I have spent some time as of late studying some children’s programming, in particular Japanese anime, that has been appearing on tv. I noticed a common theme among many of them. They all share heavily of the Occult, or Spiritual beliefs of religions and occultism. Perhaps the most innocent of these is the world of Pokemon.
Pokemon has single handedly managed to attract thousands of kids, teenagers, and young adults into its unique paradigm. What is it about the show and video game that make it so popular? As many people know the name of the anime means pocket monster. This is our first allusion to the some deeper meanings into its creation. If one watches some of the episodes one will see a recurring theme. The theme is of animal/monster like creatures creating bonds or sharing the world with humans. While most of the pokemon bare a purely fictitious existence. The idea of people paying respect to these creatures is somewhat reminiscent of the religious practice of Shintoism. More specifically it relates to the type of Shinto known as Folk Shinto. Folk shinto is comprised of numerous folk legends and beliefs based upon divination, and spirit worship.
Some pokemon are taken directly from Japanese myth and legend and incorporated into the show. The few that truly embody this are
Magikarp Magikarp is a fish type pokemon, modeled after the carp. In china there is a legend that when the carp is able to swim to the top of the waterfall it will turn into a dragon after its its difficult struggle. The Magikarp also evolves into a Gyrados which is a dragon type Pokemon.
Ninetales is another pokemon that references a chinese legend of a nine-tailed fox spirit and also the Japanese legend of Kitsune. Kitsune is a fox spirit which is able to transform and take shape of a human. This very legend of a Kitsune was actually used in an episode of pokemon. The gist of the episode was that a 200 year old nine-tales attempted to seduce one of the male characters on pokemon. The reason it attempted to seduce him was because it was lonely.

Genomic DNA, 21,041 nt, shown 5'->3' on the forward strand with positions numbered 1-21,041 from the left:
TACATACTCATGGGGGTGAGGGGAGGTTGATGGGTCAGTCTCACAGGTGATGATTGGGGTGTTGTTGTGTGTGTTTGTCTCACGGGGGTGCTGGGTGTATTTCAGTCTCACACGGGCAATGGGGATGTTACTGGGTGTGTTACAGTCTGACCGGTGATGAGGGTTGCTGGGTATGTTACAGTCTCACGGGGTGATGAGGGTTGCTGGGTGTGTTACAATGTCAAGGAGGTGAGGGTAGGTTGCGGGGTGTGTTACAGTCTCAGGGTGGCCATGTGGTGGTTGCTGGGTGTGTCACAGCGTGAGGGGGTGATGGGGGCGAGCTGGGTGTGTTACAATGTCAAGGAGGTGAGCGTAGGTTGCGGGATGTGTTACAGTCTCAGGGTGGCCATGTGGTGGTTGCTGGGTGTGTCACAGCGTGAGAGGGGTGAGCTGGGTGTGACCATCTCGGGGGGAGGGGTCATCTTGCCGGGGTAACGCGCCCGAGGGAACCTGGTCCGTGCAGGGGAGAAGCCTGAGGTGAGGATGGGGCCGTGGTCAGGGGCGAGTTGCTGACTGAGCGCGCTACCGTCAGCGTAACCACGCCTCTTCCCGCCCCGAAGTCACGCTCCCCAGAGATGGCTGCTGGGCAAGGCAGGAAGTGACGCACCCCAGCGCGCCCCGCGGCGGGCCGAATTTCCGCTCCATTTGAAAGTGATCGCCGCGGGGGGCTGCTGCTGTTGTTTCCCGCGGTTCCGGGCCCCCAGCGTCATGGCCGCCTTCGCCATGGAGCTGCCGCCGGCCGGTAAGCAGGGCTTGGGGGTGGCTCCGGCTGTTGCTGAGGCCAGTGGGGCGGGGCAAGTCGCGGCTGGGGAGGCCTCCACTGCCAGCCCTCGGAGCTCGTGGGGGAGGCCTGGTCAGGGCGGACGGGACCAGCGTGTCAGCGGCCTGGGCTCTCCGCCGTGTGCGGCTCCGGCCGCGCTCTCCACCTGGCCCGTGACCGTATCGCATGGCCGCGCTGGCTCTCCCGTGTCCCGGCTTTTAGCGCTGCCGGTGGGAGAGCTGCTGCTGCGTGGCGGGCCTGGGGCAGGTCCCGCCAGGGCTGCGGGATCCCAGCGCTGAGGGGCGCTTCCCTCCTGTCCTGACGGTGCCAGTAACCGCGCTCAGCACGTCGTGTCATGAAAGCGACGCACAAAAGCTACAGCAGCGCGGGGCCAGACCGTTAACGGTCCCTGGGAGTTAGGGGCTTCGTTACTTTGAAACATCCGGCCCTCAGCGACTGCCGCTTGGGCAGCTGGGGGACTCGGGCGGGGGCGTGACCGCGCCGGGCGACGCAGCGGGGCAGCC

Spiritomb known as the forbidden pokemon because it is made of a 108 wicked souls. The souls were sealed in an odd keystone because of their unholy acts. This is of interest because in Buddhism a bell is rung 108 times on New Year’s Eve to correspond to the 108 wicked thoughts. Also a mala or buddhist prayer beads will typically have 108 beads for repetitions.
These are just 3 of over 480 pokemon, each one has its own unique abilities and history to it. Yes the storyline and game do encourage people to learn about strategy, respect, and basic social interaction; but it is curious to know the possible origins of the Pokemon universe. It is also easy to understand now how some people have attributed Pokemon to devil worship.
Another popular daytime cartoon that is seemingly steeped in magic and the Occult is Yu-Gi-Oh!. The premise of Yu-Gi-Oh! is a boy and his friends use a card game of skill and strategy to battle each other and their friends. Yu-Gi-Oh the protagonist receives an pendant from his grandfather. The pendant called the millennium necklace was found on an archaeological excavation in Egypt. The story continues and we find that Yu-Gi-Oh’s necklace contains the spirit of an ancient pharaoh. The pharaoh himself used to battle against the “evil” wizards, in a similar way to the card game Yu-Gi-Oh plays. In fact one learns that the duel monster battles the pharaoh had have been brought back in the card game Yu-Gi-Oh plays. So anytime during the show one will see this ancient Pharaoh taking possession over the young Yugioh fighting his battles for him.
The show eventually goes on to reveal different demons and monsters in the cards. Many of these entities have surely been based upon our own mythological demons and monsters. The most interesting correlation I have found with Yu-Gi-Oh; is that it closely resembles Aleister Crowley’s dealings with spirits when he went to Egypt. Crowley wrote a book while in Egypt called The Book of Law or Liber AL. The book was said to have be divined to him by his Holy Guardian Angel or the ancient spirit Aiwass in a series of trance visions. If one watches Yu-Gi-Oh long enough one will see for themselves the numerous pentagrams, seals. One may even see the unicursal hexagram which Crowley adapted while in the Golden Dawn. Now is this just a product of extremely good research or did the writers have a much more intense purpose in mind. One could even theorize that the story line in Yugioh actually mirrors the same purpose with the creation of the real cards. A point which Yugioh numerously refers to as the spirit of the cards. There is no chance with him, only a matter of faith.
These aren’t the only two shows that have ties to religion or the occult. In fact there are several more. The point of interest is that those who practice these things either help influence modern media or are influenced by the Occult. As I said earlier it is really no surprise that some devout religious persons would get worked up about these shows. If for no other reason than they may actually be correct in their assumptions. This does not dignify their zealotry but rather provides a point for one to contemplate.